Peak flu season will begin in a few weeks and last until February. It has long been known that due to weakened immune systems, those aged 65 and over are at greater risk of suffering serious complications from the disease (accounting for around 90% of related deaths and 50-60% of hospitalizations).
The most important step in protecting against the disease is having the current years flu vaccination. This needs to be done every flu season, regardless of whether you had one the year before (even if the vaccine has stayed the same) because antibody levels drop quicker in older adults. Medicare will cover this every year.
There are two options for vaccination, regular dose and high dose. The latter should provide a stronger immune response and is designed specifically for those aged over 65. Talk to your health care provider about the pneumococcal vaccine also, as seniors are more at risk of developing pneumonia, a complication of the flu.
It takes about two weeks after vaccination for antibodies to develop in the body and provide protection against the flu, so if you or a loved one haven’t already been vaccinated, it is important to do so as soon as possible.
To find your nearest place to get vaccinated, enter your zipcode here: http://flushot.healthmap.org/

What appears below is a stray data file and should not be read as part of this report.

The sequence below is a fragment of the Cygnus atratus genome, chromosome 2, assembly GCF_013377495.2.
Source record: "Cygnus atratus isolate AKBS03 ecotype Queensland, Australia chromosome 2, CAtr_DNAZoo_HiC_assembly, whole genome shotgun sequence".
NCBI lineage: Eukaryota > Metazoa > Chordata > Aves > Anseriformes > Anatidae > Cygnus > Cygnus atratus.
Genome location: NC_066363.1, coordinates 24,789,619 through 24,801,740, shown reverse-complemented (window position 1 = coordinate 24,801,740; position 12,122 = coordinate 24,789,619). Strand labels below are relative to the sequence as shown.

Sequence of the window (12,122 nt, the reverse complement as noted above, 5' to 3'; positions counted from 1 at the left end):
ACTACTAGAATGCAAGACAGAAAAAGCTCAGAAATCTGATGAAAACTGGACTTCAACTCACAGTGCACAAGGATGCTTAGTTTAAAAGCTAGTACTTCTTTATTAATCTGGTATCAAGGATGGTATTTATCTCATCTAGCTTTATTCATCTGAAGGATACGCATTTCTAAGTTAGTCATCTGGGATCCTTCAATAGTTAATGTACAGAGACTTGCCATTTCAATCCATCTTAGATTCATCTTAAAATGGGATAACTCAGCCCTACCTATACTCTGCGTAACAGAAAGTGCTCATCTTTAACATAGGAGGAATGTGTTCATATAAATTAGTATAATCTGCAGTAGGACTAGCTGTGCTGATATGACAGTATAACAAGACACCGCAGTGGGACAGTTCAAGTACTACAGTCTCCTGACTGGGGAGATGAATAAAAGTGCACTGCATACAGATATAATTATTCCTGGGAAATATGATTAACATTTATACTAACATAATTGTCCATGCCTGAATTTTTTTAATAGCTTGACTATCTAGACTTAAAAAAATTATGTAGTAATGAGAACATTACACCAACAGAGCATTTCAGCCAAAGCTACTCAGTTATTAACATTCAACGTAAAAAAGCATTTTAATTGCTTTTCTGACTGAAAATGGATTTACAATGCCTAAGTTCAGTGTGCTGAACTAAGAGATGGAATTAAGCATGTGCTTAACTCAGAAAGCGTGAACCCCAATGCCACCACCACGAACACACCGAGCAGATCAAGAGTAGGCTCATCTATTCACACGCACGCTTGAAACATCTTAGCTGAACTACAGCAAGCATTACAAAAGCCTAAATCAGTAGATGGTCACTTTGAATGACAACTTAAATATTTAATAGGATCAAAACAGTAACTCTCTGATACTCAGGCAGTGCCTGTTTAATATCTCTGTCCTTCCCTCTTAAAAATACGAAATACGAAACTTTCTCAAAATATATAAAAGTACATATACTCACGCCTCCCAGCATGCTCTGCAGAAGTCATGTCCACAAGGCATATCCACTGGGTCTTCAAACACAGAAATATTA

Other steps you can take to minimize your risk of catching or spreading the flu:
1) Wash your hands regularly with soap and water or an alcohol-based hand rub
2) Avoid touching your eyes, nose or mouth, particularly if you haven’t been able to wash your hand recently. This is how germs spread.
3) Avoid close contact with anyone who is sick.
4) Drink plenty of fluids, eat well, sleep and exercise.
5) Cover your nose and mouth with a tissue when sneezing, throw the tissue away immediately after use and wash your hands.
6) If you do get sick, stay at home for a further 24 hours after any fever has subsided.
Finally, if you feel unwell and have developed flu like symptoms, please seek medical advice quickly. Your health provider will be able to let you know whether to seek medical evaluation or treatment with antiviral drugs, these need to be administered as early as possible when an individual is sick.
Flu symptoms include fever, cough, sore throat, runny or stuffy nose, body aches, headache, chills and fatigue. Some people may also have vomiting and diarrhea. People may be infected with the flu and have respiratory symptoms without a fever.
More information on Flu Season 2014-2015 from the CDC: www.cdc.gov/flu/about/season/flu-season-2014-2015.htm
Caring for seniors with the flu: www.care.com/senior-care-caring-for-seniors-with-pneumonia-and-the-flu-p1143-q317308.html
Vaccination myths and facts: www.healthlinkbc.ca/healthfiles/hfile12c.stm